Secondhand Smoke: Nations Producing Less Greenhouse Gas Most Vulnerable To Climate Change

Science2.0 - February 5, 2016 - 1:17pm

  • Conversely, nations that produce most greenhouse gases less vulnerable

  • Study shows "enormous global inequality" between emitters versus impacted nations
  • Countries like U.S., Canada, Russia, and China are climate "free riders," which dis-incentivizes mitigating their emissions
  • Problem will worsen in coming decades

    NEW YORK (EMBARGOED UNTIL FRIDAY, FEBRUAY 5TH 5:00 A.M. USET) - A new study by University of Queensland and WCS shows a dramatic global mismatch between nations producing the most greenhouse gases and the ones most vulnerable to the effects of climate change.


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    Categories: Science2.0

    Secondhand Smoke: Nations Producing Less Greenhouse Gas Most Vulnerable To Climate Change

    General - February 5, 2016 - 1:17pm

    • Conversely, nations that produce most greenhouse gases less vulnerable

  • Study shows "enormous global inequality" between emitters versus impacted nations
  • Countries like U.S., Canada, Russia, and China are climate "free riders," which dis-incentivizes mitigating their emissions
  • Problem will worsen in coming decades

    NEW YORK (EMBARGOED UNTIL FRIDAY, FEBRUAY 5TH 5:00 A.M. USET) - A new study by University of Queensland and WCS shows a dramatic global mismatch between nations producing the most greenhouse gases and the ones most vulnerable to the effects of climate change.


  • read more

    Categories: News

    Mid-Life Crisis Clusters Found In 4 US Cities

    ACSH - February 5, 2016 - 12:25pm

    Considering hair plugs? Craving a convertible? According to the research from a real estate website, where a middle-aged man lives could play a huge role in how he specifically perceives, adopts and manages a midlife crisis. Continue reading →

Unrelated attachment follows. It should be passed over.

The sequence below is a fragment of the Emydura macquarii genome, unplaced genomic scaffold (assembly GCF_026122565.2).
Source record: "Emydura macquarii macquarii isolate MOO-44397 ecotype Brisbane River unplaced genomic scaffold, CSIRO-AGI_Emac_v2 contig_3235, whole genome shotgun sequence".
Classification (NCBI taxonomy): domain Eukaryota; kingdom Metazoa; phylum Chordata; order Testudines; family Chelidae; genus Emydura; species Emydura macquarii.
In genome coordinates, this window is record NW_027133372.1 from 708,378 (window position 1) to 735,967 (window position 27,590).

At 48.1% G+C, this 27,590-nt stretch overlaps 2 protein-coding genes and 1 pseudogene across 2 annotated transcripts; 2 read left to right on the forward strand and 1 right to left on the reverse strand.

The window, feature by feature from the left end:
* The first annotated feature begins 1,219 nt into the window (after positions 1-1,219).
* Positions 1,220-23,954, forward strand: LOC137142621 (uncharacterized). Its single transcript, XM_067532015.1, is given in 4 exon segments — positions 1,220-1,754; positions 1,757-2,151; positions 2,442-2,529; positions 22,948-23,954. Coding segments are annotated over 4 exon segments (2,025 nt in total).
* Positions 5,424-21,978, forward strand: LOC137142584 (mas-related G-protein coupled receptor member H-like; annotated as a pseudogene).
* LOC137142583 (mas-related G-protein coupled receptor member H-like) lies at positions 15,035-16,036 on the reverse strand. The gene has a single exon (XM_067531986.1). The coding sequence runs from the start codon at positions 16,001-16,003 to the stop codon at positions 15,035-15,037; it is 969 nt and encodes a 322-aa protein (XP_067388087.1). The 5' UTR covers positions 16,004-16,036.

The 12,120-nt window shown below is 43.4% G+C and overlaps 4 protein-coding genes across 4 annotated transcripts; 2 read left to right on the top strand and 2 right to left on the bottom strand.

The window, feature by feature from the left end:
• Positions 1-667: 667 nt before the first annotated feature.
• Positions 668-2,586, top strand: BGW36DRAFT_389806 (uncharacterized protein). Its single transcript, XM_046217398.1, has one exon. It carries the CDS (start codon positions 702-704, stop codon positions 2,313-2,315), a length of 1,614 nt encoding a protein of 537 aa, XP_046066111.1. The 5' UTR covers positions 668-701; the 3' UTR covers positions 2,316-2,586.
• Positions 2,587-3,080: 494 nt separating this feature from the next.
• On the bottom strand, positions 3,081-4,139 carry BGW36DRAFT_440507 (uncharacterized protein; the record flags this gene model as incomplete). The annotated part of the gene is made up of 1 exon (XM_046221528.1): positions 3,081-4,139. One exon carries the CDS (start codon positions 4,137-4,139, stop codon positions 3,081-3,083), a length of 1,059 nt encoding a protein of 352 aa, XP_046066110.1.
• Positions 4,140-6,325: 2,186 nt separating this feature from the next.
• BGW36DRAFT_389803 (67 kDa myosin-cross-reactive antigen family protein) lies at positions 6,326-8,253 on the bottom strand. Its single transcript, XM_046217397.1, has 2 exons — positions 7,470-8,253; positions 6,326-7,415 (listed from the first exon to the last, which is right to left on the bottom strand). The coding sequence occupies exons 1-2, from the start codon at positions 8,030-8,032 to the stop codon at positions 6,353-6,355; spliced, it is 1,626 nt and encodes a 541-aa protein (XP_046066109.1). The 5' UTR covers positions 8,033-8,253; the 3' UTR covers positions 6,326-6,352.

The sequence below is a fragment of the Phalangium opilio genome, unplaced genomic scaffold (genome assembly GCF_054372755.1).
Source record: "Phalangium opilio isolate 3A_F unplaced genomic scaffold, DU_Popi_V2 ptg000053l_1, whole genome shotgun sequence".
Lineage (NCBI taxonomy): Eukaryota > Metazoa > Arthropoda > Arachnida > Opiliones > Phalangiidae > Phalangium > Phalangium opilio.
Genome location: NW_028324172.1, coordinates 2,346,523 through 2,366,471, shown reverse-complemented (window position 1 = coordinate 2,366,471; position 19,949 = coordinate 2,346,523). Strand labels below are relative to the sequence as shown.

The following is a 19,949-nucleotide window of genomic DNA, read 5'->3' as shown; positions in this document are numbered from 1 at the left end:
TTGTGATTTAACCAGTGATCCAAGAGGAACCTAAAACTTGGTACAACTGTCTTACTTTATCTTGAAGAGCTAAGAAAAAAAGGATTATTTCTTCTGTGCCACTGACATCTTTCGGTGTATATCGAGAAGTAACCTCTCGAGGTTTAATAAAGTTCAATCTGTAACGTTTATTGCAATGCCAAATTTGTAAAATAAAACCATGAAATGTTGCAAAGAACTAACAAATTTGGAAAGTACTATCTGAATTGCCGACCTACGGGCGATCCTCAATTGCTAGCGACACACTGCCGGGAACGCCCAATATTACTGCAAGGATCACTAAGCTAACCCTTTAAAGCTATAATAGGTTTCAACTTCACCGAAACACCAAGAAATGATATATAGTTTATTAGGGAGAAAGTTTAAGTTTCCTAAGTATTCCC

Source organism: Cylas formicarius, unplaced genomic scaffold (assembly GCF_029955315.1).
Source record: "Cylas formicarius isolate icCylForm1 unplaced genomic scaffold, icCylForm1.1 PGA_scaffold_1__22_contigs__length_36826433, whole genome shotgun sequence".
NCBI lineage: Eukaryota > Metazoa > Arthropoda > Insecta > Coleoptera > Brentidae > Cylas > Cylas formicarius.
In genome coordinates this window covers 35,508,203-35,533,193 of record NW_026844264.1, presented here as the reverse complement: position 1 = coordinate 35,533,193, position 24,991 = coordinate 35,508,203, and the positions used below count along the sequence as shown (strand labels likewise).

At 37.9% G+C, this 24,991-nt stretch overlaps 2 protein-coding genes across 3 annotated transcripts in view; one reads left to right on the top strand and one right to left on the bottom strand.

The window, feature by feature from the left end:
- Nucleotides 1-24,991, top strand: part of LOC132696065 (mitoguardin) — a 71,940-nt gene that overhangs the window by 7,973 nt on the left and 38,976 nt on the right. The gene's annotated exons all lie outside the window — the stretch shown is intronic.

The post Mid-Life Crisis Clusters Found In 4 US Cities appeared first on American Council on Science and Health.

    Categories: ACSH

    Wiki Woes: Websites For Idiopathic Pulmonary Fibrosis Are Inaccurate And Outdated

    Science2.0 - February 5, 2016 - 12:00pm

    After evaluating content on idiopathic pulmonary fibrosis on almost 200 websites, researchers found that the information on Idiopathic Pulmonary Fibrosis
    (IPF) from these sites was often incomplete, inaccurate and outdated. 


    -->

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    Categories: Science2.0

    Wiki Woes: Websites For Idiopathic Pulmonary Fibrosis Are Inaccurate And Outdated

    General - February 5, 2016 - 12:00pm

    After evaluating content on idiopathic pulmonary fibrosis on almost 200 websites, researchers found that the information on Idiopathic Pulmonary Fibrosis
    (IPF) from these sites was often incomplete, inaccurate and outdated. 


    -->

    read more

    Categories: News

    Why Rest Is Critical After A Concussion

    Science2.0 - February 5, 2016 - 11:45am

    Doctors recommend several days of rest after a person suffers a concussion, but that is often good advice for many things. It works, but why? New data from animal models explains why.  

    Georgetown University Medical Center neuroscientists say rest allows the brain to reset neural networks and repair any short-term injury. The new study in mice also shows that repeated mild concussions with only a day to recover between injuries leads to mounting damage and brain inflammation that remains evident a year after injury.